TOP 10 - Hacks, more hacks, Ballmer on Yahoo, OLPC woes

Those nasty JavaScript attacks that besieged thousands of Web sites from January until March started back up again this week, with the hackers setting up shop at a Chinese IP address. Meanwhile, security officials in China expressed worries that computer systems there will be hacked during the Olympics in August, even as hackers went after the CNN site and defaced a sports page with a message that Tibet is part of China, now and forever. Elsewhere, Steve Ballmer said Microsoft is prepared to carry on even if it does not succeed in buying Yahoo, OLPC head Nicholas Negroponte vexed open-source developers with his push to make the XO laptop interface Windows-compatible and a federal court said it's OK for customs agents to spark up our laptops and look over the contents, just because they can.

1. Hackers jack thousands of sites, including U.N. domains: The massive JavaScript attacks that were first detected in January and seemed to disappear since last month have started up again, with U.K. government and United Nations sites infected with malware after being hacked. It's unclear how many sites have been nailed this go-around, but in March the attacks affected (and infected) more than 100,000 URLs. "The attackers have now switched over to a new domain as their hub for hosting the malicious payload in this attack," according to a Websense alert. "We have no doubt that the two attacks are related." The domain in question is at a Chinese IP (Internet Protocol) address. So was the one in March.

2. Ballmer: Microsoft could walk away from Yahoo deal: We're not sure what to make of this one, but after all the brouhaha and back and forth and digging in of heels, Steve Ballmer hinted at a conference in Milan that the company is "prepared to move forward without merging with Yahoo." But Microsoft's CEO also continued to insist that Microsoft needs Yahoo (even if Yahoo doesn't think it needs Microsoft) to succeed in online advertising and to compete with Google. "Today Google has the lead, there's no doubt about it, and I wanna make sure that they have plenty of competition," he said. "We think the best way to move that forward quickly is to come together with Yahoo. I hope that it works, but if it doesn't, we go forward alone." That sounds sort of lonely and sad, doesn't it? Ah, well. More will be known soon enough, as Microsoft's deadline for Yahoo's decision on the US$40 billion-plus bid is Saturday.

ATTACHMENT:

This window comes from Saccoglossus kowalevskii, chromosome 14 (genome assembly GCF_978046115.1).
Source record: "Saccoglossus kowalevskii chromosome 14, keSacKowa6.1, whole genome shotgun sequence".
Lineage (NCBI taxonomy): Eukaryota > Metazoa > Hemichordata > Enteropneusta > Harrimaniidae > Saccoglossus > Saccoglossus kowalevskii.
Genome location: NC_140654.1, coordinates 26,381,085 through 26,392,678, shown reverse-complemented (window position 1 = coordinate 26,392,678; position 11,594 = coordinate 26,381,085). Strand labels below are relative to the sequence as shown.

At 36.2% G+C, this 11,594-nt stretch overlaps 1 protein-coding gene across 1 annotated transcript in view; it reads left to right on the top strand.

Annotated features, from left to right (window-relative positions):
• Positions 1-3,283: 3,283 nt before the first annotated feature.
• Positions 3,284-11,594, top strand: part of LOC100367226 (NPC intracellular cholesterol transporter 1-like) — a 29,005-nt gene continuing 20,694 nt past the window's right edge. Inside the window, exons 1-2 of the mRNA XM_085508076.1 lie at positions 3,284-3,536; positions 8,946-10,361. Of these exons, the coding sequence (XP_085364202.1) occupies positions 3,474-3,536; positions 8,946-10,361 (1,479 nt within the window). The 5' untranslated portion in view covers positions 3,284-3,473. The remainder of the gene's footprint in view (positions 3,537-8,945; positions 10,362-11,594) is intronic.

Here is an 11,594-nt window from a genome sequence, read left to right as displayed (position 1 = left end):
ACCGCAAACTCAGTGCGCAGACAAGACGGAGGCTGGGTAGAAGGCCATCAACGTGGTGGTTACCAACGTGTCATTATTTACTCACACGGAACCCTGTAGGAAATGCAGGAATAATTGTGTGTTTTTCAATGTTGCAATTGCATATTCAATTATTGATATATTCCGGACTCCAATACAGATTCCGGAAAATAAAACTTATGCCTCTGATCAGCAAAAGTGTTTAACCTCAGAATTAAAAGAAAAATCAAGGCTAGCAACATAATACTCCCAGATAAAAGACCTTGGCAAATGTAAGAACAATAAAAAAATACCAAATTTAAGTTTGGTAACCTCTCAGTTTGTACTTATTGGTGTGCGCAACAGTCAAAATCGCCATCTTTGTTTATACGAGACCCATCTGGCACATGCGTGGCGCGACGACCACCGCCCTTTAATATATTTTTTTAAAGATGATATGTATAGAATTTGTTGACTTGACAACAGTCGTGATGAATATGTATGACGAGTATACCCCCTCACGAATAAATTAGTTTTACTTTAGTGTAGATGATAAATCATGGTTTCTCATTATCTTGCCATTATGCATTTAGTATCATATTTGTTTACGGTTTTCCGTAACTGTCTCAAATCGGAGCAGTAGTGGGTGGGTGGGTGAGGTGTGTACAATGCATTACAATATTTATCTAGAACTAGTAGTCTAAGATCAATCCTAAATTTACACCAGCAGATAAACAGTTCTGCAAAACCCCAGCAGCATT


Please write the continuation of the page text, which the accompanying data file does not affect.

3. China worries hackers will strike during Beijing Olympics and CNN site hit by China attack: Last week a Chinese hacker group called for a cyberattack on CNN's Web site to protest the protests of the upcoming Beijing Olympics by pro-Tibetan and human rights activists. Then the group called off the attack, pulled the plug on its Web site and disappeared into cyberspace. Another group called HackCNN emerged and took over, attacking the site and causing slowdowns, and putting the message "Tibet was, is and always will be a part of China!" in place of scores on a CNN sports site. Then this week rolls around and Chinese security officials express concerns that hackers will go after Chinese computer systems during the Olympics in August. Meanwhile, the government is working to tighten network security, but good luck with that. "China's IT space is really one of the most malware-ridden in the world," said security consultant Jim Fitzsimmons, who is based in Shanghai. "In terms of platforms that people could attack in China, or subvert to attack something else, there's quite a bit out there." Pirated software usage and inattention to security management, including patching software, are factors, he said.

4. OLPC switch to Windows on OX is 'muddled,' developers say: Some open-source developers took umbrage at written comments from One Laptop Per Child Chairman Nicholas Negroponte that they should stop bickering, get along and work to develop a Windows user interface for the OLPC's XO laptops. He wants Sugar, the XO interface that works with Linux, to be separated from the OS core and made platform agnostic. "To do that, we need to hire more developers, work more together and spend less time arguing." His comments, posted in a public note to the OLPC developer community, prompted argument. "You have only succeeded in alienating the developers you need to make Sugar-on-Linux work, without actually achieving any progress on Sugar-on-Windows," replied C. Scott Ananian.